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Evidence of meeting #38 for Government Operations and Estimates in the 41st Parliament, 1st Session. (The original version is on Parliament’s site, as are the minutes.) The winning word was senate.

A recording is available from Parliament.

On the agenda

MPs speaking

Also speaking

David McGee  New Zealand's Parliamentary Ombudsman, As an Individual
Harry Evans  Former Clerk of the Australian Senate, As an Individual

4:50 p.m.

Conservative

Mike Wallace Conservative Burlington, ON

This is my final question. Our schedule is that we can present a budget at any time, technically, but normally our year starts April 1. We had our budget last week, for example. The main estimates that were presented didn't reflect any of the changes that were in the budget, because there just wasn't time for that.

Is there a lapse of time between when the budget is presented and the estimates of the actual spending that is to occur in the new fiscal year? Does that happen in Australia? Is there a timeframe for them to catch up?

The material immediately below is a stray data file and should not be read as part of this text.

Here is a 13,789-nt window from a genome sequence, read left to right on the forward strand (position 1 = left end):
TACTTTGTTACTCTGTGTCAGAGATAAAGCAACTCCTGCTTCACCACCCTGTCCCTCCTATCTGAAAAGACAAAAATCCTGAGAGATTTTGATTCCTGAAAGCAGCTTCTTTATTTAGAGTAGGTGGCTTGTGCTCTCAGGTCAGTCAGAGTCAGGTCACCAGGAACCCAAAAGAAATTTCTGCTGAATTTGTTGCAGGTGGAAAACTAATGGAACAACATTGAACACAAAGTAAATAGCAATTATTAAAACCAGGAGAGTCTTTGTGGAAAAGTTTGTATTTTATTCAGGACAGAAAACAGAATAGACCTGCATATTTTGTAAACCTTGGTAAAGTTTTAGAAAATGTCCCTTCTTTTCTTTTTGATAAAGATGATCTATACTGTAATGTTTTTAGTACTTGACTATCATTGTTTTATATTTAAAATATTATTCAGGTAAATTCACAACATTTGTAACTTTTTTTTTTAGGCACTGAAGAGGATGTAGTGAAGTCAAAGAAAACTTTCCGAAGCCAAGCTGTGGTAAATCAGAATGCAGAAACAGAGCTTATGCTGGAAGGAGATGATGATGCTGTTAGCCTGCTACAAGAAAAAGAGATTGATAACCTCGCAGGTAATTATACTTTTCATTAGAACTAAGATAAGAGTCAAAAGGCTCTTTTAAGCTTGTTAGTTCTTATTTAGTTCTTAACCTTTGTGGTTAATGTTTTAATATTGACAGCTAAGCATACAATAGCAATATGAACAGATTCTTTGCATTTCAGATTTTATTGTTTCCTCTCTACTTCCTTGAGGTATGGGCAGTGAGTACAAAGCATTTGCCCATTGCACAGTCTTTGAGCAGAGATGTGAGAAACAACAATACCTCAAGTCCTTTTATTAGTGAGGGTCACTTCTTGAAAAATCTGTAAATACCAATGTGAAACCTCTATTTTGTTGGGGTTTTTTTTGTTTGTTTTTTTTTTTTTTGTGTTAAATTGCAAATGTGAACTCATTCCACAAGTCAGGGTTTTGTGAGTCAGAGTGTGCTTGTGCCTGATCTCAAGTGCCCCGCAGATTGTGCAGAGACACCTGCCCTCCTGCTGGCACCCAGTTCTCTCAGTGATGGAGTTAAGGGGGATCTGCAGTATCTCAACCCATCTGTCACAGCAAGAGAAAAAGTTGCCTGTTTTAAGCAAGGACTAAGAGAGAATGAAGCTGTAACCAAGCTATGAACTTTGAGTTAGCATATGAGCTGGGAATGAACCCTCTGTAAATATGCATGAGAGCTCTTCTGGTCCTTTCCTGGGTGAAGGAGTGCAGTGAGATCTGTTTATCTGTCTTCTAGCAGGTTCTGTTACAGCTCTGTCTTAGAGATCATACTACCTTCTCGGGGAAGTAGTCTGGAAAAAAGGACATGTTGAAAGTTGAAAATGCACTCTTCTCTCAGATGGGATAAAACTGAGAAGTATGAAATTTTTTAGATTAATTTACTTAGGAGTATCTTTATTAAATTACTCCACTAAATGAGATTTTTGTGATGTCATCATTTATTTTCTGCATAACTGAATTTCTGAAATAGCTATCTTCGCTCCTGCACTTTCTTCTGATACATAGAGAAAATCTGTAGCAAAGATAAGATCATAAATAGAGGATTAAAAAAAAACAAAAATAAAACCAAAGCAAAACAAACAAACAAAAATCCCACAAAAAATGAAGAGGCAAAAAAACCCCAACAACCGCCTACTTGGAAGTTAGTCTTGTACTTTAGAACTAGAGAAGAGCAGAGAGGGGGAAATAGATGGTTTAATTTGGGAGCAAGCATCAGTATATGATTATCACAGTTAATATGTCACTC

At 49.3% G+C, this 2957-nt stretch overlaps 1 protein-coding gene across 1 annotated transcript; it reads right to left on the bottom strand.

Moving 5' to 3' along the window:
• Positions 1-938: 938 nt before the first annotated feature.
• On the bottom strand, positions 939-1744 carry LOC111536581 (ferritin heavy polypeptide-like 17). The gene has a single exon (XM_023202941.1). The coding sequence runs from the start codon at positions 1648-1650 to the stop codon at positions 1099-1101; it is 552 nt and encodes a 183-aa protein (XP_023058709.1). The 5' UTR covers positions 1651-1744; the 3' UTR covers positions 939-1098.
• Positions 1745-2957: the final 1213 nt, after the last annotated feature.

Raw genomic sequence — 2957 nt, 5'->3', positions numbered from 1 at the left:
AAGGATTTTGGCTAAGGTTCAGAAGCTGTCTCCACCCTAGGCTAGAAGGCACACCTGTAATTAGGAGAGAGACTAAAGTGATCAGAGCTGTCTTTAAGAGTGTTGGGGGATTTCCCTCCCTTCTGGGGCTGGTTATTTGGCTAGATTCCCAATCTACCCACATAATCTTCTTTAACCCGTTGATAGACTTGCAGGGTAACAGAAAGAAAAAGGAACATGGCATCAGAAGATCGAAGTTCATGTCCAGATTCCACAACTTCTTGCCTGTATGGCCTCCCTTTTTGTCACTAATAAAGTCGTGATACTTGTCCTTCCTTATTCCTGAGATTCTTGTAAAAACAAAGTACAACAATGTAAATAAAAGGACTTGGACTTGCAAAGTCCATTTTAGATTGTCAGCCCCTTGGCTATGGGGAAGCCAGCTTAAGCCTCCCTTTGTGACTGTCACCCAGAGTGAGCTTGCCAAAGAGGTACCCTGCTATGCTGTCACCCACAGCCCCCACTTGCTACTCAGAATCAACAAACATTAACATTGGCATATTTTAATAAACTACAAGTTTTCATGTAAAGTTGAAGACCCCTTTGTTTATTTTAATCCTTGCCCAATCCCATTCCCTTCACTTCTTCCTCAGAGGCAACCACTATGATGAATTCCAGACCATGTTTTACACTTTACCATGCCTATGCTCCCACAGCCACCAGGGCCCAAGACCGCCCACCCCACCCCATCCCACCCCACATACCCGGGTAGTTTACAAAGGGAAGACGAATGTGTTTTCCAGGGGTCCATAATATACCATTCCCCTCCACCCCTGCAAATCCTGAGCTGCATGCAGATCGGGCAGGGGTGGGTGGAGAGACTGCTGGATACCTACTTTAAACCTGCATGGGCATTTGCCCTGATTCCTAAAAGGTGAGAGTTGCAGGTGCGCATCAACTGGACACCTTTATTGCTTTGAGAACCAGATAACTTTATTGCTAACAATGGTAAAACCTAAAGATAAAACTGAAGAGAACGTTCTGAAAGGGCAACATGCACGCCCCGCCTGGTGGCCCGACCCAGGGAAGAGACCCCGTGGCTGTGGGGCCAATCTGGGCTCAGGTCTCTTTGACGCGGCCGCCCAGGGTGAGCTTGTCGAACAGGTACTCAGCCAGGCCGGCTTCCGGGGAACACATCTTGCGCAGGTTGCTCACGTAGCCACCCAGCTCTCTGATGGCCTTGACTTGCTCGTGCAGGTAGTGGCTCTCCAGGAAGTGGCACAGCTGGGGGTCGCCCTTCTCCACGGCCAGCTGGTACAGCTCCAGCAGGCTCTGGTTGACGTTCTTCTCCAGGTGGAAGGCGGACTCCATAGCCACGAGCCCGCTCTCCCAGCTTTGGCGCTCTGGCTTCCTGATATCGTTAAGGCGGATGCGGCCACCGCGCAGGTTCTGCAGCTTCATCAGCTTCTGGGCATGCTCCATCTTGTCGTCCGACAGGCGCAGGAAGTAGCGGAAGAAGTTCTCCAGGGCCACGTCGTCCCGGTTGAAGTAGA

How big are the supplementary estimates? We have at least three here in a fiscal year. We're trying to see if we can reduce the number of supplementaries and have the mains actually reflect what's in the budget, if that's possible.

What happens in Australia?

4:50 p.m.

Former Clerk of the Australian Senate, As an Individual

Harry Evans

Well, the financial year starts July 1. The main appropriation bills and the estimates are presented in May, and the estimates hearings take place in May. The additional estimates come in in February, and then you get the additional estimates hearings. Basically, that's it, but sometimes governments introduce additional appropriation bills outside that program. In that case, the Senate has, on occasion, authorized additional estimates hearings, especially estimates hearings on those additional appropriation bills.

I should say that the appropriation bills are only about 10% of government expenditure. Most government expenditure is contained in special appropriations, which are scattered through a large number of statutes on the statute books. When the main appropriation bills come in, these explanatory notes on the departments cover all the departmental expenditure, not just the expenditure in the appropriation bills.

4:50 p.m.

Conservative

Mike Wallace Conservative Burlington, ON

Thank you, sir.

4:50 p.m.

NDP

The Chair NDP Pat Martin

Thank you, Mike. You made very good use of your five minutes there.

Next, for the Liberal Party, is John McCallum. You have five minutes, John.

4:55 p.m.

Liberal

John McCallum Liberal Markham—Unionville, ON

Thank you.